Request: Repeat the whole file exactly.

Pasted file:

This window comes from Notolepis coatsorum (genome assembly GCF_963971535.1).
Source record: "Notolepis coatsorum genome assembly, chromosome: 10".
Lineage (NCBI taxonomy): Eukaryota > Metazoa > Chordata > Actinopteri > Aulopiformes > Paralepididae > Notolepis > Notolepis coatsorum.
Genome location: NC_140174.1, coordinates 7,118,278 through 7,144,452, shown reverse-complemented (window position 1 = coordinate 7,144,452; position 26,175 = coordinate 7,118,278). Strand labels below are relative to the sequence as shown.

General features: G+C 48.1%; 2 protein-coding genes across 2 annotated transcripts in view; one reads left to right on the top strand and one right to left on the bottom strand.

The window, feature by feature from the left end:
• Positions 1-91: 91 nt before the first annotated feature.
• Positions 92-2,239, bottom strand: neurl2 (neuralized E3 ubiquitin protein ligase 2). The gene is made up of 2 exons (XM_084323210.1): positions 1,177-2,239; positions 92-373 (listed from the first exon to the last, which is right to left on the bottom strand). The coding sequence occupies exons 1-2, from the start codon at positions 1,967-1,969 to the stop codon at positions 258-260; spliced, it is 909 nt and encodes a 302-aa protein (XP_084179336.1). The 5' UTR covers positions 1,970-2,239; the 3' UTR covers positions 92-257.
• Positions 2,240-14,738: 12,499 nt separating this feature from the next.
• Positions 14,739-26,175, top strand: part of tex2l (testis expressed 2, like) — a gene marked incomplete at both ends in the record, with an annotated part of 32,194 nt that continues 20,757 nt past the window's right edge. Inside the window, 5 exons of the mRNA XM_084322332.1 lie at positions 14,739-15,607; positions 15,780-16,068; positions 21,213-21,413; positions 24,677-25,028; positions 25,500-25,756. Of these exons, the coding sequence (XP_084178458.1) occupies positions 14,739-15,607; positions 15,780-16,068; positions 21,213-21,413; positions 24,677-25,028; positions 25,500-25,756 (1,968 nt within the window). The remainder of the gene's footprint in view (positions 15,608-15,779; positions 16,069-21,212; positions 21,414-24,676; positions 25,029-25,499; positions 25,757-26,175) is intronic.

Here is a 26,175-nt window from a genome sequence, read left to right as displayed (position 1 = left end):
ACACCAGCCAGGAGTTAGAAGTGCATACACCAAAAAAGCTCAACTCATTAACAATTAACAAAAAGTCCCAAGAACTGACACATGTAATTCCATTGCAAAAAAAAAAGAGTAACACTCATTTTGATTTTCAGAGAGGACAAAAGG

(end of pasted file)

This window comes from Notolepis coatsorum (genome assembly GCF_963971535.1).
Source record: "Notolepis coatsorum genome assembly, chromosome: 10".
Lineage (NCBI taxonomy): Eukaryota > Metazoa > Chordata > Actinopteri > Aulopiformes > Paralepididae > Notolepis > Notolepis coatsorum.
Genome location: NC_140174.1, coordinates 7,118,278 through 7,144,452, shown reverse-complemented (window position 1 = coordinate 7,144,452; position 26,175 = coordinate 7,118,278). Strand labels below are relative to the sequence as shown.

General features: G+C 48.1%; 2 protein-coding genes across 2 annotated transcripts in view; one reads left to right on the top strand and one right to left on the bottom strand.

The window, feature by feature from the left end:
• Positions 1-91: 91 nt before the first annotated feature.
• Positions 92-2,239, bottom strand: neurl2 (neuralized E3 ubiquitin protein ligase 2). The gene is made up of 2 exons (XM_084323210.1): positions 1,177-2,239; positions 92-373 (listed from the first exon to the last, which is right to left on the bottom strand). The coding sequence occupies exons 1-2, from the start codon at positions 1,967-1,969 to the stop codon at positions 258-260; spliced, it is 909 nt and encodes a 302-aa protein (XP_084179336.1). The 5' UTR covers positions 1,970-2,239; the 3' UTR covers positions 92-257.
• Positions 2,240-14,738: 12,499 nt separating this feature from the next.
• Positions 14,739-26,175, top strand: part of tex2l (testis expressed 2, like) — a gene marked incomplete at both ends in the record, with an annotated part of 32,194 nt that continues 20,757 nt past the window's right edge. Inside the window, 5 exons of the mRNA XM_084322332.1 lie at positions 14,739-15,607; positions 15,780-16,068; positions 21,213-21,413; positions 24,677-25,028; positions 25,500-25,756. Of these exons, the coding sequence (XP_084178458.1) occupies positions 14,739-15,607; positions 15,780-16,068; positions 21,213-21,413; positions 24,677-25,028; positions 25,500-25,756 (1,968 nt within the window). The remainder of the gene's footprint in view (positions 15,608-15,779; positions 16,069-21,212; positions 21,414-24,676; positions 25,029-25,499; positions 25,757-26,175) is intronic.

Here is a 26,175-nt window from a genome sequence, read left to right as displayed (position 1 = left end):
ACACCAGCCAGGAGTTAGAAGTGCATACACCAAAAAAGCTCAACTCATTAACAATTAACAAAAAGTCCCAAGAACTGACACATGTAATTCCATTGCAAAAAAAAAAGAGTAACACTCATTTTGATTTTCAGAGAGGACAAAAGG